Mauricio Pochettino must forget Tottenham loyalty if deciding over Man Utd move, says Neil Warnock
By Calum Wilson
Last Updated: 28/12/18 5:40pm
Mauricio Pochettino should forget about his loyalty to Tottenham if Manchester United offer him the manager's job, says Neil Warnock.
The Tottenham boss is believed to be the front-runner for the permanent role at Old Trafford, with Ole Gunnar Solskjaer currently in interim charge, but Pochettino has played down any links to United since Jose Mourinho's sacking.
Tottenham have climbed to second in the Premier League table, just six points behind leaders Liverpool and 13 clear of United in sixth.
Despite the gap between Tottenham and United, Warnock believes any approach for Pochettino would "test" the Spurs boss, but warns that "the grass is not always greener".
Speaking ahead of Cardiff's New Year's Day game against Tottenham, Warnock told Sky Sports News: "You do feel guilty, loyalty-wise. You feel that you don't want to let anybody down.
"But, I remember when I got promotion with Notts County, Chelsea offered me a job and I thought a lot about it, turned it down and got the sack six months later. So when people talk about loyalty, I think that is a load of bull.
"You have got to do what is right for you. There is a good time to leave a club and you have got to decide if that is the right time. Not just Pochettino, but any manager."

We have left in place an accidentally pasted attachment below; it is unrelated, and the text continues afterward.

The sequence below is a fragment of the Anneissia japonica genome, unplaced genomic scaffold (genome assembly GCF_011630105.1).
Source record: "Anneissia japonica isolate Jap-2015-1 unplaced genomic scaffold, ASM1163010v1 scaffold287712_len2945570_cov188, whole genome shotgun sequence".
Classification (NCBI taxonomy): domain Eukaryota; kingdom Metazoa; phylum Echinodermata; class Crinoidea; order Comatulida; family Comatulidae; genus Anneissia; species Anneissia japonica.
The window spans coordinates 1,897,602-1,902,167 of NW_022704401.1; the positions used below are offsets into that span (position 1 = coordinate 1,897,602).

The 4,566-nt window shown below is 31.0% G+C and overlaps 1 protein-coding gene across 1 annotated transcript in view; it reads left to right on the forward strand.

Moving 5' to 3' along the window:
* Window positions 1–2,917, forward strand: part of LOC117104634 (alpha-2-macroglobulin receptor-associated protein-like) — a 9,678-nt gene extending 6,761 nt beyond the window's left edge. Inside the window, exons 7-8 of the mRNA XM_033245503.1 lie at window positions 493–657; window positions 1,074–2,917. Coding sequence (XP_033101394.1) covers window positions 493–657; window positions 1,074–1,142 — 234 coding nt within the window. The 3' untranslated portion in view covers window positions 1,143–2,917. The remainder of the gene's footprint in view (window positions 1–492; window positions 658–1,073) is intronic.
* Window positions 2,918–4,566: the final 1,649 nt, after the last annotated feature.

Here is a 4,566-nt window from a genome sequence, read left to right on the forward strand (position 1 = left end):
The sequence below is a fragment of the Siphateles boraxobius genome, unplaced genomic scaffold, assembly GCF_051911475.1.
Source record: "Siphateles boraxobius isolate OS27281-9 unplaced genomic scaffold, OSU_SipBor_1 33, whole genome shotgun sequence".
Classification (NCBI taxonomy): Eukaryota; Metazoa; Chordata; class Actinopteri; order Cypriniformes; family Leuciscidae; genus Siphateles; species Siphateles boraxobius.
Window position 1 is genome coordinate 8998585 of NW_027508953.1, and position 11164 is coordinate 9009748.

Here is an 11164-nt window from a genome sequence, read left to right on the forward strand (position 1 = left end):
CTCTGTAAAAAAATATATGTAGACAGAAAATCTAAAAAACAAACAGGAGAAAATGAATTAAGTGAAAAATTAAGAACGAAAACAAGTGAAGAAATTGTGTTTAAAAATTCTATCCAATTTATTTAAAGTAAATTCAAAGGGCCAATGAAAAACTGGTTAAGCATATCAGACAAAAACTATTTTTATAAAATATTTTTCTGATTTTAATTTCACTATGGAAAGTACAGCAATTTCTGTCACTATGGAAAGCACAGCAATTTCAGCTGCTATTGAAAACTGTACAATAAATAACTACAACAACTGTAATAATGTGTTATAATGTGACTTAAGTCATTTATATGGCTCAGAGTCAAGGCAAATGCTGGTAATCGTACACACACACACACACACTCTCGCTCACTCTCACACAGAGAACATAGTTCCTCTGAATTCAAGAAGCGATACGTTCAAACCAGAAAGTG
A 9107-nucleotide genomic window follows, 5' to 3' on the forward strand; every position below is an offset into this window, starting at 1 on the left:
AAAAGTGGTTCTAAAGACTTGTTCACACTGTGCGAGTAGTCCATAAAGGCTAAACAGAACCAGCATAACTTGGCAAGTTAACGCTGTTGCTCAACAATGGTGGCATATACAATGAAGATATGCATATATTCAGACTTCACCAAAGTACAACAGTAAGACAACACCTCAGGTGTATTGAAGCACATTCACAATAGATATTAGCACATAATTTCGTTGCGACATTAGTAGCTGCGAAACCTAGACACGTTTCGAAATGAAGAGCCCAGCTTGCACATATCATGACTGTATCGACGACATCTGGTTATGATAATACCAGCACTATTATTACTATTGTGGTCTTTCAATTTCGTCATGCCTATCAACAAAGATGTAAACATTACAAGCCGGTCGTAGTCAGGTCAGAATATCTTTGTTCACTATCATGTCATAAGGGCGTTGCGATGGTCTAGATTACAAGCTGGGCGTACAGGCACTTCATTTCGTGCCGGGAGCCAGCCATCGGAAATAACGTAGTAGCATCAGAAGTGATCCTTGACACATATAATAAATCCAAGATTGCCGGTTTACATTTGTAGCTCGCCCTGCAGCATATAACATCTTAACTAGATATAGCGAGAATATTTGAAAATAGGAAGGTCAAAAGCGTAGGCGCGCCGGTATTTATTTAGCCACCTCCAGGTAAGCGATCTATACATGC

Asked if any manager would be able to resist the lure of Old Trafford, Warnock said: "Absolutely. The grass is not always greener. Sir Alex [Ferguson] knew when he left that the place was not the same. They'd lost a lot and no one has been able to put that back.
"It is still a big test for him [Pochettino]. Does he want that sort of challenge when he has got a new stadium and a squad he knows inside out?
"But Manchester United are one of the biggest clubs in the world and you don't get that opportunity very often."
Pochettino is yet to win a trophy with Tottenham, but has been widely lauded for his team's style and consistency, and Warnock believes the Argentinian is almost the complete manager.
"He just gets the best out of players," Warnock said. "People talk about him not winning anything and when he finishes his career people will look back on that so it is important they do win something.
"But a good manager improves players and that is what he has done. They have got to get a little bit more ruthless against the top teams in the cups and in the league, but that is all that is missing."